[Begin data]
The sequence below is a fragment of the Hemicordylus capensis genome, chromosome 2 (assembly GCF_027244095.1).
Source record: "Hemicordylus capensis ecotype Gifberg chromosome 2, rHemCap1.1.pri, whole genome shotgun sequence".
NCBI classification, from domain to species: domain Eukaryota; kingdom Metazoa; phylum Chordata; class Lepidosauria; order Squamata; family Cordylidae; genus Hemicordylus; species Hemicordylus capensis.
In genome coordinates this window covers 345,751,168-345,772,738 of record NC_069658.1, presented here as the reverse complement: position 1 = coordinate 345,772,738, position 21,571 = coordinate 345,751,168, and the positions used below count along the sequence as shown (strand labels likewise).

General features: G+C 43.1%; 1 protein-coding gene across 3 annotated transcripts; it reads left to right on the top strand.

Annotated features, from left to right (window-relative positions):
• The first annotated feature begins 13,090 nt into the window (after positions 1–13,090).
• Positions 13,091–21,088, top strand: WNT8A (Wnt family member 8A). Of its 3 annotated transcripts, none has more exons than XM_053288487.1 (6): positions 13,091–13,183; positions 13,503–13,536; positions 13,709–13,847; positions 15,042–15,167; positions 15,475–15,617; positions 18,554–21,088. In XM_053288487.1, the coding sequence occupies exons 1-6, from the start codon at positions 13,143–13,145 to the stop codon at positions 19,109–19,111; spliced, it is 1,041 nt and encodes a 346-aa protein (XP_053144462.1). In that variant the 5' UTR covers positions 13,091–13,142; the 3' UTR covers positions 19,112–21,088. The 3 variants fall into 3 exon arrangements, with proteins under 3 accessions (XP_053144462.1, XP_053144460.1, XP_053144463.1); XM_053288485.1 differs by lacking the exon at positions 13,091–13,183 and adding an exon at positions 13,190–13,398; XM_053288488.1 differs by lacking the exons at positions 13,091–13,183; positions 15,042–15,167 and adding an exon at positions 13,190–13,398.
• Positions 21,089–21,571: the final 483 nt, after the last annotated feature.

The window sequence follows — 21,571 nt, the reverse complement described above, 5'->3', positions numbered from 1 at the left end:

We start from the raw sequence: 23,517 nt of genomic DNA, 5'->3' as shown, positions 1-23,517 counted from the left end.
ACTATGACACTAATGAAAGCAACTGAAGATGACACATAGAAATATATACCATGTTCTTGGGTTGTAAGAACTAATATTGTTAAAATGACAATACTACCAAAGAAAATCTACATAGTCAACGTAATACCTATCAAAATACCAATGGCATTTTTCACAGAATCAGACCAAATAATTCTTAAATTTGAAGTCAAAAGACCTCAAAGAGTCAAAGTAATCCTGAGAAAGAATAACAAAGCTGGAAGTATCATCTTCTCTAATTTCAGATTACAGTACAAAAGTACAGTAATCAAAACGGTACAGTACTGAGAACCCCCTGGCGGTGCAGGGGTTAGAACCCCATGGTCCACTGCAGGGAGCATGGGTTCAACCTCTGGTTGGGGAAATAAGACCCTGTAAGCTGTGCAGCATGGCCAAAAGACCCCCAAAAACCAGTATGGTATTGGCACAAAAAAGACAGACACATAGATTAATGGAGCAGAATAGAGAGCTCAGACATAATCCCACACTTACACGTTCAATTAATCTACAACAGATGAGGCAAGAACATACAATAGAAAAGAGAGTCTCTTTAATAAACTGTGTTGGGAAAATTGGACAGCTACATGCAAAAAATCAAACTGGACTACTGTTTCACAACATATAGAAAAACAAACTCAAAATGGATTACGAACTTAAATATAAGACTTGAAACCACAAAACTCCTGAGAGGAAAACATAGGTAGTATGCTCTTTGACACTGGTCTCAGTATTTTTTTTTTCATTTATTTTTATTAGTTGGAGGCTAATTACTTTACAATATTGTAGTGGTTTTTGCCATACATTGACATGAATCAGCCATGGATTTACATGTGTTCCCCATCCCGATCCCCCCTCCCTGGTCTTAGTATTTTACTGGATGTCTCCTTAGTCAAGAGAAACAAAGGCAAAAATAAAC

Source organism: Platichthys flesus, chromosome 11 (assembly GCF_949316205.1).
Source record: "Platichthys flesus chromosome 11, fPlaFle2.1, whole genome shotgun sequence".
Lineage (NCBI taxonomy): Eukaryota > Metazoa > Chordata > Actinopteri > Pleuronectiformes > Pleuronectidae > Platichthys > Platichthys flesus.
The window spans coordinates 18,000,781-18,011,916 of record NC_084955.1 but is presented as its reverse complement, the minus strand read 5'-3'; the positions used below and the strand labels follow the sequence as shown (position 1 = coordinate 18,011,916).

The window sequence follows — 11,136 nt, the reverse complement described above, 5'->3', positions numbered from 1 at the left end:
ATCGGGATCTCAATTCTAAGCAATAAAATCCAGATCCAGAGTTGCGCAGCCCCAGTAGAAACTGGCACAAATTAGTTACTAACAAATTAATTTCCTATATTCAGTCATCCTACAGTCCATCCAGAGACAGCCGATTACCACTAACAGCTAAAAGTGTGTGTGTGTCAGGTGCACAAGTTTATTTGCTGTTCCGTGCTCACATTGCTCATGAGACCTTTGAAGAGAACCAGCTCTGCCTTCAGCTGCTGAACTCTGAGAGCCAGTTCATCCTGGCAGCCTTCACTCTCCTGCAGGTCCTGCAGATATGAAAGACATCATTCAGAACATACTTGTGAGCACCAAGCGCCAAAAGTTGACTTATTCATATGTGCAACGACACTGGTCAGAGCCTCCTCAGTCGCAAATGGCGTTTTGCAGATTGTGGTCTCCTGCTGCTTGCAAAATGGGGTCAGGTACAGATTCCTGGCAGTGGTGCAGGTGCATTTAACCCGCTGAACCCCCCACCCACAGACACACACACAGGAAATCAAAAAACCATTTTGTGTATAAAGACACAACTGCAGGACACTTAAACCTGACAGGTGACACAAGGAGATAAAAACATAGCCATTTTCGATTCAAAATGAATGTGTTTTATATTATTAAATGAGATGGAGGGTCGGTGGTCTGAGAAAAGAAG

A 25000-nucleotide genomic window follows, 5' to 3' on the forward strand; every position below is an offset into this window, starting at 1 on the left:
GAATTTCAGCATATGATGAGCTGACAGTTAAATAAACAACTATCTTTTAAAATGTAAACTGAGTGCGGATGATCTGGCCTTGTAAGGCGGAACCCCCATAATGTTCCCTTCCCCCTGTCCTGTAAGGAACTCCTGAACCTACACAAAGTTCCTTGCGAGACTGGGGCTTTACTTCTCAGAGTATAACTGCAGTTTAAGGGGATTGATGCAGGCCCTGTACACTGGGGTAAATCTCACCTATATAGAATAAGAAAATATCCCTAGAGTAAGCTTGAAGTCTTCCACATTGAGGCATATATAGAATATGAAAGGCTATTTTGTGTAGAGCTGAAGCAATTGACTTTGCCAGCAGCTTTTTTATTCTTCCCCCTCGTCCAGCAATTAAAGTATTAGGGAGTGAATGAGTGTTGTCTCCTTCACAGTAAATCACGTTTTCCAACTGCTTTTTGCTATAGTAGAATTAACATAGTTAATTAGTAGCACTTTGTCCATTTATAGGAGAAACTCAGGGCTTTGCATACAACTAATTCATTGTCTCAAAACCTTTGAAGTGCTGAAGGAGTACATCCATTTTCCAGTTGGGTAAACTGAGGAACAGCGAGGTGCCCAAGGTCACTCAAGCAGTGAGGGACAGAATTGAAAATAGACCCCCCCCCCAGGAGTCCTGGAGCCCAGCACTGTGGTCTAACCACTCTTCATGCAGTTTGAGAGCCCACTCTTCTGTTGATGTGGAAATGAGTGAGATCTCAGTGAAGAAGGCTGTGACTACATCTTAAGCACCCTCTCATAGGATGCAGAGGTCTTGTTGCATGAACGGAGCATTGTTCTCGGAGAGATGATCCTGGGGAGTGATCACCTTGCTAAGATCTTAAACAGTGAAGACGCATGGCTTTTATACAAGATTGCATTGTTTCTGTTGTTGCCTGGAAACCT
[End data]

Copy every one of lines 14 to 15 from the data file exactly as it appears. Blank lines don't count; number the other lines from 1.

Source record: "Platichthys flesus chromosome 11, fPlaFle2.1, whole genome shotgun sequence".
Lineage (NCBI taxonomy): Eukaryota > Metazoa > Chordata > Actinopteri > Pleuronectiformes > Pleuronectidae > Platichthys > Platichthys flesus.